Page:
With an extra neutron and one less proton, that's no longer a nitrogen atom — six protons plus eight neutrons spells carbon-14.
The newly formed carbon-14 atoms end up in carbon dioxide, which ends up in plants, which end up on our dinner plates as fruit, veg or a highly processed version of plants known as meat.
And after 11,460 years (two half-lives), only a quarter of the original carbon-14 atoms are left.
After five half-lives (28,650 years) only 1/32 remains.
It's not that the radioactive carbon in air or food doesn't decay, it does.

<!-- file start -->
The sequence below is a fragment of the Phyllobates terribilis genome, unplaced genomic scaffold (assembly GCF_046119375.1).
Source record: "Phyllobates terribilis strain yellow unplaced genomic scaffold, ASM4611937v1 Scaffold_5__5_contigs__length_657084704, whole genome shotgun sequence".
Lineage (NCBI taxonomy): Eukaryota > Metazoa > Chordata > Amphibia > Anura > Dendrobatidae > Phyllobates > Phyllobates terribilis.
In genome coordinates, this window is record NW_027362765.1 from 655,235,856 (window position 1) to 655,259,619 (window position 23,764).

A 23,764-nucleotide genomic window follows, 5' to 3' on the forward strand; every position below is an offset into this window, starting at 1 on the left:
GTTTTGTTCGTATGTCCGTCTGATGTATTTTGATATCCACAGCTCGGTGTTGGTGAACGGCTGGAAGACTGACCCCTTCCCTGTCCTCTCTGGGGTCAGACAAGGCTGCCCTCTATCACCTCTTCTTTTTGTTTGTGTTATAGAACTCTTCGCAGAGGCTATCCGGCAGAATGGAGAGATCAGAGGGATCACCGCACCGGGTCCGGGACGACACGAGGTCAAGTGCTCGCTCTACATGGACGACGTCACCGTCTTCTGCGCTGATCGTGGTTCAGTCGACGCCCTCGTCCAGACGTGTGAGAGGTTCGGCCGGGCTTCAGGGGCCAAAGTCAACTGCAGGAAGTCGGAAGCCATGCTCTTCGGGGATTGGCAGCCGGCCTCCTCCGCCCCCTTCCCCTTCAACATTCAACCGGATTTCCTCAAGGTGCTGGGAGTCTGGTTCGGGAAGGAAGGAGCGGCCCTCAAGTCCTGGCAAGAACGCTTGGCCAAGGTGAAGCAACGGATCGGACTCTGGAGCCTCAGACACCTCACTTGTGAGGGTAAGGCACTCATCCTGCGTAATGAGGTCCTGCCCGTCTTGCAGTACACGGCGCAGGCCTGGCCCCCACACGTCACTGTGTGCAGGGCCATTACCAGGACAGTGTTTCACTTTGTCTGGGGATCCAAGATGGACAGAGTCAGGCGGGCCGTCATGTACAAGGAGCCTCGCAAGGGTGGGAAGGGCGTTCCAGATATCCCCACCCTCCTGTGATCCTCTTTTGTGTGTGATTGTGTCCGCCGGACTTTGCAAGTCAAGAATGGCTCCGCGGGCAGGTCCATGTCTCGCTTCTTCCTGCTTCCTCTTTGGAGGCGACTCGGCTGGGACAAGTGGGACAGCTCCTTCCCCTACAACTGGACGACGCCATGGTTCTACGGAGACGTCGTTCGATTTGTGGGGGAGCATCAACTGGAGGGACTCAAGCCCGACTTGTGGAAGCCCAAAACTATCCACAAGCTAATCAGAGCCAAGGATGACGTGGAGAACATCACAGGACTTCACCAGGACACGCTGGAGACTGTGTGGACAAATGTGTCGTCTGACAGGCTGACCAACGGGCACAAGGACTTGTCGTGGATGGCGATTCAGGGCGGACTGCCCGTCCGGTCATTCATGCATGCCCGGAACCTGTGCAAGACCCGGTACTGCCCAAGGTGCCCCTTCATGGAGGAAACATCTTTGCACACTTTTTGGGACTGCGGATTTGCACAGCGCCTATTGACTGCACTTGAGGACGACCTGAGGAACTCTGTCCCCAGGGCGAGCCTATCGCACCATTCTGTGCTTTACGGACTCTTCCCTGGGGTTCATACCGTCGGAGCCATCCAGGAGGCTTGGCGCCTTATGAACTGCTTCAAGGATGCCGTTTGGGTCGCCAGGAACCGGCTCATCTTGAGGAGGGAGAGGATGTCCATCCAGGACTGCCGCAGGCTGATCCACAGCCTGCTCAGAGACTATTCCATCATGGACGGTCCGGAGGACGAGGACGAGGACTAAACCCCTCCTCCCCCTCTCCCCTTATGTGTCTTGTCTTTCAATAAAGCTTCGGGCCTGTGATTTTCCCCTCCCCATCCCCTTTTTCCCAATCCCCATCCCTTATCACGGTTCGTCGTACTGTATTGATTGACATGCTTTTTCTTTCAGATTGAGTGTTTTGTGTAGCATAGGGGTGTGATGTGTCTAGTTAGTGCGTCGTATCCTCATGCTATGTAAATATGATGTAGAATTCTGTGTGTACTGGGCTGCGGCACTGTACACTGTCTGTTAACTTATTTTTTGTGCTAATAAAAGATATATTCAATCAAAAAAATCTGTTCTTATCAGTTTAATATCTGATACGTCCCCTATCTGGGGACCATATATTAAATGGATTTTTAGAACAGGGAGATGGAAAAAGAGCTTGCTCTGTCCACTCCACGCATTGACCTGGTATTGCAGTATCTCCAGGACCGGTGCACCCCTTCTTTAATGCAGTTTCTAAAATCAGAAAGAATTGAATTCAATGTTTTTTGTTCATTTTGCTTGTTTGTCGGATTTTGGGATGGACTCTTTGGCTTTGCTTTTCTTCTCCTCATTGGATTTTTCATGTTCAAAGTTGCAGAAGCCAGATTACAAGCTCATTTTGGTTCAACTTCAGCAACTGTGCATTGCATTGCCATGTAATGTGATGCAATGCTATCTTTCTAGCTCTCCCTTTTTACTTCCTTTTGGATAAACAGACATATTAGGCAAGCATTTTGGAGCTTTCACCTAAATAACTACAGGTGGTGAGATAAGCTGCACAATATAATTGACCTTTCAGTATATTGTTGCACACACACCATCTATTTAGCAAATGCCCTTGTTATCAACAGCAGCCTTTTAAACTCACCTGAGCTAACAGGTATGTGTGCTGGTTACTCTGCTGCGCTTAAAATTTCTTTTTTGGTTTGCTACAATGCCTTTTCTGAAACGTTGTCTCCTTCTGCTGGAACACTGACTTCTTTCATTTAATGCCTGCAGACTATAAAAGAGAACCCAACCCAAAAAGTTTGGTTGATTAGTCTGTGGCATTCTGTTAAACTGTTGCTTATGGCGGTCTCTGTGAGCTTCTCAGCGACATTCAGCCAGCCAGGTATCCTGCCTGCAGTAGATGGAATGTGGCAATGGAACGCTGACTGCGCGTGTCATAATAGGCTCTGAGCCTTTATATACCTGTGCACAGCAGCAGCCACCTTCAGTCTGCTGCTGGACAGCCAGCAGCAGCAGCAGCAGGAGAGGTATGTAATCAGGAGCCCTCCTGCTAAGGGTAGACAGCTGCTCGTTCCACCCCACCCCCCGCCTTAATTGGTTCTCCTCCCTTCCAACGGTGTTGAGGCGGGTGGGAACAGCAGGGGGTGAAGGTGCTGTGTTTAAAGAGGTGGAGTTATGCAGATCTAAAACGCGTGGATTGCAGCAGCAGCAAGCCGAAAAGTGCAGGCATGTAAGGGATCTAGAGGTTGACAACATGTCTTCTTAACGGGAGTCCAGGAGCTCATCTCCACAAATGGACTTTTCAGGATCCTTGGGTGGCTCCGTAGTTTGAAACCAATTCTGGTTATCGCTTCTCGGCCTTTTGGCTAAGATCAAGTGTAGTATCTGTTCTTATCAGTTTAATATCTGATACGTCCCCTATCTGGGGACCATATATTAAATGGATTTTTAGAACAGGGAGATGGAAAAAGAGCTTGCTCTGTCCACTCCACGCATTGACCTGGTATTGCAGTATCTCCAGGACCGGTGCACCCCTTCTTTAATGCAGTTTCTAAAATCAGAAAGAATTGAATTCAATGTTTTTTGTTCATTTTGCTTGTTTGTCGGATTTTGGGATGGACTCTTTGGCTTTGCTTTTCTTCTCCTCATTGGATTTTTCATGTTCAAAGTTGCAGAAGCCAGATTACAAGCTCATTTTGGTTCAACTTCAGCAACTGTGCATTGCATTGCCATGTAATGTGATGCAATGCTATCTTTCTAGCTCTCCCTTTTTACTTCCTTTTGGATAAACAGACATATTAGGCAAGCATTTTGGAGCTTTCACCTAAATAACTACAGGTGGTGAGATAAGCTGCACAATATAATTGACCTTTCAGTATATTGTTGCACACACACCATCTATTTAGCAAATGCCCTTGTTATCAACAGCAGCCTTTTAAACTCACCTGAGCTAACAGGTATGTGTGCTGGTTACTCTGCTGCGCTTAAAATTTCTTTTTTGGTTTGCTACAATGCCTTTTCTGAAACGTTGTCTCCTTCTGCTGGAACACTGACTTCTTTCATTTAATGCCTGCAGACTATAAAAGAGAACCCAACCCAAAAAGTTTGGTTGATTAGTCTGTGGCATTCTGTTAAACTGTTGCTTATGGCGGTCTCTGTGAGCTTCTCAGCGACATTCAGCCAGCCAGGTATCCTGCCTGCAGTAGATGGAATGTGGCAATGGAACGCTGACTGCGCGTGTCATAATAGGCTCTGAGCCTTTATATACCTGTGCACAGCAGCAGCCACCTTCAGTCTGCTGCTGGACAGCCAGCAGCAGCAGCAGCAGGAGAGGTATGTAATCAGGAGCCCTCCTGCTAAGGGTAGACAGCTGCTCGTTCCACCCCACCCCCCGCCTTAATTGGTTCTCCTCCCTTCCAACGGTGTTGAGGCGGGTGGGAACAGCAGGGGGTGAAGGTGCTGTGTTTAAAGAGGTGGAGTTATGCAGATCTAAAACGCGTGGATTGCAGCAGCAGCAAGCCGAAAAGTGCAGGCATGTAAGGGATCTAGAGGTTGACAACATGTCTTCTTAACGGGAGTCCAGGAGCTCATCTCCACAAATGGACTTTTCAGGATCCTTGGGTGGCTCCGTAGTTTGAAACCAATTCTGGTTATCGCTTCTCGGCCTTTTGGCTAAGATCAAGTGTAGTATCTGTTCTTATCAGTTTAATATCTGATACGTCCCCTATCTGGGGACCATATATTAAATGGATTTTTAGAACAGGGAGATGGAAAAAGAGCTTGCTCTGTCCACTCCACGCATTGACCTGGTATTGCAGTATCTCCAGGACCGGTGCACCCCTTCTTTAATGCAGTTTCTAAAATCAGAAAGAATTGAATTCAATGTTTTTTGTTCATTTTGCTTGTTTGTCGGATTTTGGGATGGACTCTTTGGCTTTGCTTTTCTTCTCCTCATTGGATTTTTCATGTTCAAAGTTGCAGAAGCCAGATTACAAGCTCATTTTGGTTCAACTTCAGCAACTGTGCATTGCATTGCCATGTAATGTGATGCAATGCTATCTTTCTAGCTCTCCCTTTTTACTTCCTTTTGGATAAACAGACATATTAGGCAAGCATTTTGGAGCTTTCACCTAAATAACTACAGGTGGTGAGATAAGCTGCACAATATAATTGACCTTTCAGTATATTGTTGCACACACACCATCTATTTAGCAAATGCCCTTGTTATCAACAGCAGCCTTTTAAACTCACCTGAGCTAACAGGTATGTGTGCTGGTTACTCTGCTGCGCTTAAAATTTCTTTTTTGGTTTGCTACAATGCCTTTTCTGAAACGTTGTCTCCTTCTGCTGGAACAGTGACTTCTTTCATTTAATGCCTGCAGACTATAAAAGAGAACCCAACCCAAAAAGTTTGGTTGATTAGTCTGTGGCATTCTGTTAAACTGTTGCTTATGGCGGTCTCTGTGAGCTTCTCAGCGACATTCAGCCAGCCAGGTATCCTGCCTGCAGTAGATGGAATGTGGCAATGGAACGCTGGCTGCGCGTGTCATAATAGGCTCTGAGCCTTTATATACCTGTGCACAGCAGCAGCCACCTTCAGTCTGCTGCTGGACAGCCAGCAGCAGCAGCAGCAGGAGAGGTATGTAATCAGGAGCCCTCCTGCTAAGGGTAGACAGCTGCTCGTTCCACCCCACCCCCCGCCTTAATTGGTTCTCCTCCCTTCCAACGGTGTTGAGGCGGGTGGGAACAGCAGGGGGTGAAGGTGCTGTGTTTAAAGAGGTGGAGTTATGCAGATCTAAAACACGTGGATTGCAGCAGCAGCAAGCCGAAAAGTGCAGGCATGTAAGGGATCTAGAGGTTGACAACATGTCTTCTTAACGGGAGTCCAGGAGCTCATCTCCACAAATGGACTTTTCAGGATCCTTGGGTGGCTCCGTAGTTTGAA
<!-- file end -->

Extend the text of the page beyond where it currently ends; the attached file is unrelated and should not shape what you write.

Luckily for us we have a record of atmospheric carbon-14 levels for every one of the last 12,000 years.For a rare event it happens pretty damn often — one million carbon-14 atoms in your body decay into nitrogen every minute!But don't panic — of the 800,000,000,000,000,000,000,000,000 carbon atoms in every one of us, about 800,000,000,000,000 are carbon-14, so we've got a few to spare.And that something else starts where Earth meets space.Earth's upper atmosphere is constantly being bombarded by cosmic rays (usually protons travelling at nearly the speed of light).